Why do iPSC’s matter?

The discovery of iPSC technology was one of the most significant medical innovations in our lifetime. Humans were no longer tied to finding stem cells through highly invasive methods such as blood draws, liposuction, bone marrow extractions or umbilical cord harvesting - but over the lifetime of a human have the ability to leverage any cell in the body and convert it into a stem-like cell that can be used to treat disease, repair and regenerate organs.  This discovery has allowed medicine to rapidly advance innovations in using cells as a much more accessible and affordable source of personalized therapeutic medicine.

Why should my cells be collected and preserved at all - if my body regenerates them why can’t I just extract them when I need them?

Much the way we all age, our cells age too. Over time, they experience irreversible damage that causes them to be less useful, or viable as we age. 

It is later in life, as we age and accumulate disease and organ failure when we most need our cells. Unfortunately, it is then when our cells are the least viable for cell therapy use. 

Freezing them at the earliest possible moment in your life will ensure you are preserving the best possible version of your cells rather than depending on aging cells.

Conceptual image showing blurred brain with loss of neuronal networks to illustrate Alzheimers disease in the context of regenerative medicine.

Regenerative medicine might help cure Alzheimer’s disease

Alzheimer’s is something that has touched loved ones in my own life. Many of us have a friend or family member touched by the horror and heartbreak of Alzheimer’s disease.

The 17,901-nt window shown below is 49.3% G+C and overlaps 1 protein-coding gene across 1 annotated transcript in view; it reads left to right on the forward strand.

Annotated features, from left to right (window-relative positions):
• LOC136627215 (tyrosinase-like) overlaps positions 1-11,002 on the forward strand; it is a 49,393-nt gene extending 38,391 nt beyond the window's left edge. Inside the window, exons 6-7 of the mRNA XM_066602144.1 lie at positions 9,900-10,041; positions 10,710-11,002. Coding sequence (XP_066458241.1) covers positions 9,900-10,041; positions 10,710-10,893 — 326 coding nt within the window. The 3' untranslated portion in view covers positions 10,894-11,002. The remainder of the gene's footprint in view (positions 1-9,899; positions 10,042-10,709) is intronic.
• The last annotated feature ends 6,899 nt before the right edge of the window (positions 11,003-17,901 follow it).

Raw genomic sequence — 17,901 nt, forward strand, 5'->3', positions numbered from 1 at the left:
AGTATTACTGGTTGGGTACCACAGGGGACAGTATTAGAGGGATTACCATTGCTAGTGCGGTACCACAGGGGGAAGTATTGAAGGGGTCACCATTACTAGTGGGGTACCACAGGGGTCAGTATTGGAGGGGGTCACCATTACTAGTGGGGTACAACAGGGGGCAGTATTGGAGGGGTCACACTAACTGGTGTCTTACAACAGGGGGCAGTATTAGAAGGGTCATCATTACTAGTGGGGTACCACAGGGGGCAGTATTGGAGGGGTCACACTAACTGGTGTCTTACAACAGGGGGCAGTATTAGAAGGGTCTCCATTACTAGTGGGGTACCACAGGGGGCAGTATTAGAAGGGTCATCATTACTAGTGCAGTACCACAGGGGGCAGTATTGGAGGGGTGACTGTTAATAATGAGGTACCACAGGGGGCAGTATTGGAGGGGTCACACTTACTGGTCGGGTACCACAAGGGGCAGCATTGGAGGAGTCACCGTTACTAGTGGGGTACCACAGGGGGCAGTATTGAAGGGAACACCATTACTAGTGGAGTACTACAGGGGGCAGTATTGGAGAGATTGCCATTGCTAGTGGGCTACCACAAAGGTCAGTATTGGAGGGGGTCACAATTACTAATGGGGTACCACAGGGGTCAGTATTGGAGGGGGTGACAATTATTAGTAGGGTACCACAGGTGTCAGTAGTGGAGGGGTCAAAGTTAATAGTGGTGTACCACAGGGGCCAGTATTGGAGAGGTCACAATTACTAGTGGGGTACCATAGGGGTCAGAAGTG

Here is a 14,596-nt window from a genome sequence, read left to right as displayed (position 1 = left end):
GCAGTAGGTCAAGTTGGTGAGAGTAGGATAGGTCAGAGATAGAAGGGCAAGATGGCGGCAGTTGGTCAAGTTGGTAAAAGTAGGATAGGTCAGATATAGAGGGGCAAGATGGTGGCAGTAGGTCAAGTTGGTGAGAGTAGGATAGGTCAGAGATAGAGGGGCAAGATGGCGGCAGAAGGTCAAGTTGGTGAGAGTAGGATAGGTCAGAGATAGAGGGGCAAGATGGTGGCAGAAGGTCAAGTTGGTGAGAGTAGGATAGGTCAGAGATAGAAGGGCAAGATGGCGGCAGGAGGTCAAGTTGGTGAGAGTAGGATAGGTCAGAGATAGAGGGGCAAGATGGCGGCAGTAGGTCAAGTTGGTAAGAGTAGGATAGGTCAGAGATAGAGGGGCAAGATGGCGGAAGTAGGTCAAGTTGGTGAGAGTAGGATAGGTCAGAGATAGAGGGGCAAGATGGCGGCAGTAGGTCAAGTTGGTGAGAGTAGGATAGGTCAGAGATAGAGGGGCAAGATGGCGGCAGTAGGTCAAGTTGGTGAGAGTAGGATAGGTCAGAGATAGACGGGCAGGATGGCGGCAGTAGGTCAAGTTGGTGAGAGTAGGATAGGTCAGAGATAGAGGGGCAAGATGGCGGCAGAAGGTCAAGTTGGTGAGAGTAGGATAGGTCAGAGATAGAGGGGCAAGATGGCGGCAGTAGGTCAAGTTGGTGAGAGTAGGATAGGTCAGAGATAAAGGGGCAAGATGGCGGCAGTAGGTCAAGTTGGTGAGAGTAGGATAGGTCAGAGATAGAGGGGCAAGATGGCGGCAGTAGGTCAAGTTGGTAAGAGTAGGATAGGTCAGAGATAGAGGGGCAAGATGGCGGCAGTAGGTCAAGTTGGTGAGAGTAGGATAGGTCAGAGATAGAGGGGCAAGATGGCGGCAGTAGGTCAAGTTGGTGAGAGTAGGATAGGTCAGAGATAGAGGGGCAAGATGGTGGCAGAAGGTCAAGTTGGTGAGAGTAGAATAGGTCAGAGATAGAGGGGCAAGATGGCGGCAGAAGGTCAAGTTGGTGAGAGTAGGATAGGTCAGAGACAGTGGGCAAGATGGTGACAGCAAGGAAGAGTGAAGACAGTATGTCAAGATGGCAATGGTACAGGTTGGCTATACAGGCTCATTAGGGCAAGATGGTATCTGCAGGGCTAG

September is World Alzheimer’s Month, and it’s worth remembering that nearly 50 million people globally are living with Alzheimer’s and other forms of dementia. The World Health Organization predicts the situation will worsen in the coming decades: that number will swell to 152 million by 2050.

Alzheimer’s is a chronic neurodegenerative disorder characterized by progressive cognitive decline. Substantial neuron loss is observed even in patients with mild forms of the illness. Billions of dollars spent on research in the last few decades. Despite this and other tremendous efforts to develop novel medicines and therapies to stop or reverse the disease, there is still no cure.

Can stem cells cure Alzheimer's disease?

Increasing the number of neurons, or replacing lost ones, could be a potential game-changer for the treatment of Alzheimer’s.

And stem cells are capable of renewing themselves continuously, and differentiating into specialized cells -- including neurons. I hold promise that stem cells may possibly hold the key to stamping out Alzheimer’s disease in our lifetime.

Several studies have identified key molecules or drugs that can reverse neuron dysfunction in elderly animals, including via plasma exchange. Transplanting stem cells to substitute for lost neurons is another possibility that’s being avidly studied. UCLA (University of California, Los Angeles) recently brought together a multi-disciplinary team to seek new insights into Alzheimer’s and other dementias. Their work includes the potential use of regenerative medicine to treat the disease.

At Acorn, we believe cell therapies and regenerative medicine will play a major role in the next generation of healthcare. People with Alzheimer’s and a host of other devastating diseases and disabilities will benefit.

As a company that collects and cryogenically stores live cells, it’s an exciting and promising time.  Cells could help us detect Alzheimer’s earlier. They might become a therapeutic resource in the future. We can harvest and freeze the clock on our cells with no pain and help people live longer and healthier lives. This month, as we remember those battling Alzheimer’s,  we couldn’t be more proud of our mission.